Chaeyld’s story: how Black heritage can affect early careers

Oct 27, 2021 | Diversity | 1 comment

Law graduate Chaeyld Casimir-Thomas explains how her Black heritage is affecting her career.

ISE’s Black Careers Matter report highlights the challenges young Black heritage people face entering the labour market.

22-year-old Chaeyld Casimir-Thomas graduated last year with a First Class degree in law and aspires to be a barrister. Unlike many of her equally qualified White peers, she is still struggling to get her foot on her chosen career ladder.

“I’ve been told how valuable a First Class law degree is, but a year after graduating, I feel as though it doesn’t mean much at all.

“I want to be a barrister and planned to pay for bar school by working and mainly through a scholarship but I wasn’t successful in the scholarship interview, so I will try again this year. I also wanted to do a masters, but quickly realised that I couldn’t find a job that would pay enough to live and study.

In the meantime I’ve been juggling part time work with unpaid internships, but that’s not sustainable so I’ve just secured five months work in recruitment. It’s not law, but I’m taking what I can to get by.  

“It’s been a struggle, especially being rejected from jobs I know I’m qualified to do. I’m not someone who gives up easily, I try different methods, tailor my CV, ensure I always have the right qualifications. 

“The racism I have faced is very subtle yet my heritage has had a big impact on my positioning compared to my White counterparts. Instead of proper feedback I’m just told I don’t fit the role. I can only get unpaid internships. My classmates excel even though they have the same grade or less than me. I see them securing paid internships in the legal industry; perhaps some of their parents are well connected.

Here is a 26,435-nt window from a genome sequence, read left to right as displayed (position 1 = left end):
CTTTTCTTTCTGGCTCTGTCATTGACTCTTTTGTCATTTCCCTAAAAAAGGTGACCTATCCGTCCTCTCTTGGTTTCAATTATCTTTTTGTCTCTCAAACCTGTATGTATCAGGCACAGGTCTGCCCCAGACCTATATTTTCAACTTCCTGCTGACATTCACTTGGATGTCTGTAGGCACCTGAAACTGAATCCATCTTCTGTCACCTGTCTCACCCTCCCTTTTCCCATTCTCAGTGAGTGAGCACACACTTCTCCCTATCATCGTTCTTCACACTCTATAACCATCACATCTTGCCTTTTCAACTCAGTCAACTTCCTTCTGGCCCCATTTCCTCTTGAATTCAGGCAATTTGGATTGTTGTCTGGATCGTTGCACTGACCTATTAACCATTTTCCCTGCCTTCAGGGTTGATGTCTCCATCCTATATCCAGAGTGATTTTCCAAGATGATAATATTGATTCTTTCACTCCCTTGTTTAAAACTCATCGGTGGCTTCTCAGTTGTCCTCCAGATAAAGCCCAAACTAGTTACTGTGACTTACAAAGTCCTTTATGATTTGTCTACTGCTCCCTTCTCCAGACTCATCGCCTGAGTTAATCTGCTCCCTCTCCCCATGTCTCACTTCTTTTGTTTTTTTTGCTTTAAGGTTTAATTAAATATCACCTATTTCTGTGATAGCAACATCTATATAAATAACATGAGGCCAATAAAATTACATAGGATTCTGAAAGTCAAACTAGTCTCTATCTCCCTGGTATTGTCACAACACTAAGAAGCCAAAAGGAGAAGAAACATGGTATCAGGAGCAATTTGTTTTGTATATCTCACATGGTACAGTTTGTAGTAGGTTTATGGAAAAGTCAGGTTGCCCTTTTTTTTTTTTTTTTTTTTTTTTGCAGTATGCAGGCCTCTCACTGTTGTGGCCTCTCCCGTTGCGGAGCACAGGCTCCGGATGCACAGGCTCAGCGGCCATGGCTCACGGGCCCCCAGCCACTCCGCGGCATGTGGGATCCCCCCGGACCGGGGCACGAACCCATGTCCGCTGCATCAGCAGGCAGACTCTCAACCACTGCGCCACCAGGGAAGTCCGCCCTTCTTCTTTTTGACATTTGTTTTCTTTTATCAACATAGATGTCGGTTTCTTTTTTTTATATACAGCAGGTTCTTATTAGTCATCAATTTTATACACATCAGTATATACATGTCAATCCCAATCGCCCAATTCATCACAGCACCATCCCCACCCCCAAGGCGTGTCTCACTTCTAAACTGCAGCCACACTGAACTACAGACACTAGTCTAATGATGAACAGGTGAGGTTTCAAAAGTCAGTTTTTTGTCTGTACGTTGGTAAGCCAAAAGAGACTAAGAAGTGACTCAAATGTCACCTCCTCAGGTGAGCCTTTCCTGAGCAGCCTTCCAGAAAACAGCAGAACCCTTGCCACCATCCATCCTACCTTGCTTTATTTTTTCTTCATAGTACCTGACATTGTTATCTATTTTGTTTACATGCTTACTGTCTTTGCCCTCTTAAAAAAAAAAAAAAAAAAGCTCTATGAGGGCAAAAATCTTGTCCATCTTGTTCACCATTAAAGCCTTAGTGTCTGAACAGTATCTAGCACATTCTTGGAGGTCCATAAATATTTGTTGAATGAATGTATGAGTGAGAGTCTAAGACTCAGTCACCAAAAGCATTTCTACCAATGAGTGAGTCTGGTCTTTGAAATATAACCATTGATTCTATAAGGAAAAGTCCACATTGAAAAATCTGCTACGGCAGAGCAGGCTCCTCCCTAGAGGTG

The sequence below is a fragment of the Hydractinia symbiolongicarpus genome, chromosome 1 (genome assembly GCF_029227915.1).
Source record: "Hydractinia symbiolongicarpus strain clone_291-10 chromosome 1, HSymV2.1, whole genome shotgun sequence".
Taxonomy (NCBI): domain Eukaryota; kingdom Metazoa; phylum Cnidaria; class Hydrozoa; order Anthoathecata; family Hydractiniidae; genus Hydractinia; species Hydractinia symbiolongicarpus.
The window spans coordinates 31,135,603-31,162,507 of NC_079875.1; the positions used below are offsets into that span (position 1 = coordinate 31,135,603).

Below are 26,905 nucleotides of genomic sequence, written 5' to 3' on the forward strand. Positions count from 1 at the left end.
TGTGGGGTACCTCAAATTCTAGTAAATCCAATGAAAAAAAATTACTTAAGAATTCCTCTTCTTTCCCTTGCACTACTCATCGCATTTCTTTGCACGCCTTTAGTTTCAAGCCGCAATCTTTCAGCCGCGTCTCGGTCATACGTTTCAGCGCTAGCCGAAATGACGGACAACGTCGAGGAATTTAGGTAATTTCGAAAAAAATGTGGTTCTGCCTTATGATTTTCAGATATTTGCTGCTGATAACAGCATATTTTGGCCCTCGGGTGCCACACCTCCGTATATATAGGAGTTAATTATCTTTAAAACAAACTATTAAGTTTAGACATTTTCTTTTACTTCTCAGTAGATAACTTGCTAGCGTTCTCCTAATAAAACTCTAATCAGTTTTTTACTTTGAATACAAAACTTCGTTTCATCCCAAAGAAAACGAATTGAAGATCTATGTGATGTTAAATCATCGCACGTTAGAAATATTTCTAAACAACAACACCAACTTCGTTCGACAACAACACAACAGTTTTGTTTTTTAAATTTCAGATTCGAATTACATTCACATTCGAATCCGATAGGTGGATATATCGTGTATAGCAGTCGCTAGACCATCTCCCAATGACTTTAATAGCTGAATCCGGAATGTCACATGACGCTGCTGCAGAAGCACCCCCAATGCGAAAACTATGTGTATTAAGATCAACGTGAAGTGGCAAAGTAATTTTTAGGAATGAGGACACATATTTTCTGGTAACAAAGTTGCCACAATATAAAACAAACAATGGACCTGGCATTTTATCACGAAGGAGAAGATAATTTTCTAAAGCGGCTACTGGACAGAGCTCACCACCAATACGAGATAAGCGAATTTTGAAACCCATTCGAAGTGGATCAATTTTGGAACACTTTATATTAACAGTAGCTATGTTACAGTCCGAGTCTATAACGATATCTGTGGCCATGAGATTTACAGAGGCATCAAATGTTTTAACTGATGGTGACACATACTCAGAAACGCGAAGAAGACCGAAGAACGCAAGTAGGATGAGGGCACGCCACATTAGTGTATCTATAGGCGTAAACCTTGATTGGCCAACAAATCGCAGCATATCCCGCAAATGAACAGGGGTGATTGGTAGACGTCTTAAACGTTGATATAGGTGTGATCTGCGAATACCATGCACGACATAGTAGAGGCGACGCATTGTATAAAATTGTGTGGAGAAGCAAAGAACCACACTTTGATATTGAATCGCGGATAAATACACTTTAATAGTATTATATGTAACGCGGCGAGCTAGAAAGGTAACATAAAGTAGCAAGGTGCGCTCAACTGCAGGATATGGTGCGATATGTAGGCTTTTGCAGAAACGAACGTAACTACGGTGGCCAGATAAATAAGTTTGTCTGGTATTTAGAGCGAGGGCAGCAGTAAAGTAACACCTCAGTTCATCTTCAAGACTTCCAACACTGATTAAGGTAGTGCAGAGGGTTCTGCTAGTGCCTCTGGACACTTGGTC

“More discreet racism is hard to detect and therefore makes you question whether to say anything. If universities talked about covert racism, unconscious bias, gas lighting and microaggressions, students would be able to call it out as it would have a name. 

“I think that universities could do more to equip Black students for the real life working world.

“Although my lecturers were great, representation matters. I had no Black lecturers and therefore they have different life experiences to me and it’s difficult to speak to someone who doesn’t come from a similar background.  Also, students are more hesitant to go to counselling due to the lack of diversity in the counsellors available who are mainly White and female.  

“I would like to see unconscious bias training at university as this is the critical stage where people are engaged to learn. It’s necessary for people to know what this is, especially graduates who go on to be in senior positions in society.”  

Read more about the experiences of young Black people entering the workforce as well as the latest data in ISE’s Black Careers Matter

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1 Comment

  1. Andrew Thomas

    I would suggest that Chaeyld look into the Government Legal Department as a way to get her foot on the ladder – they are not just based in London.
    I would also just point out that purely having a good degree is often not enough. Law firms are often interested in the person as a whole, so don’t discount doing other things as a waste of time necessarily.

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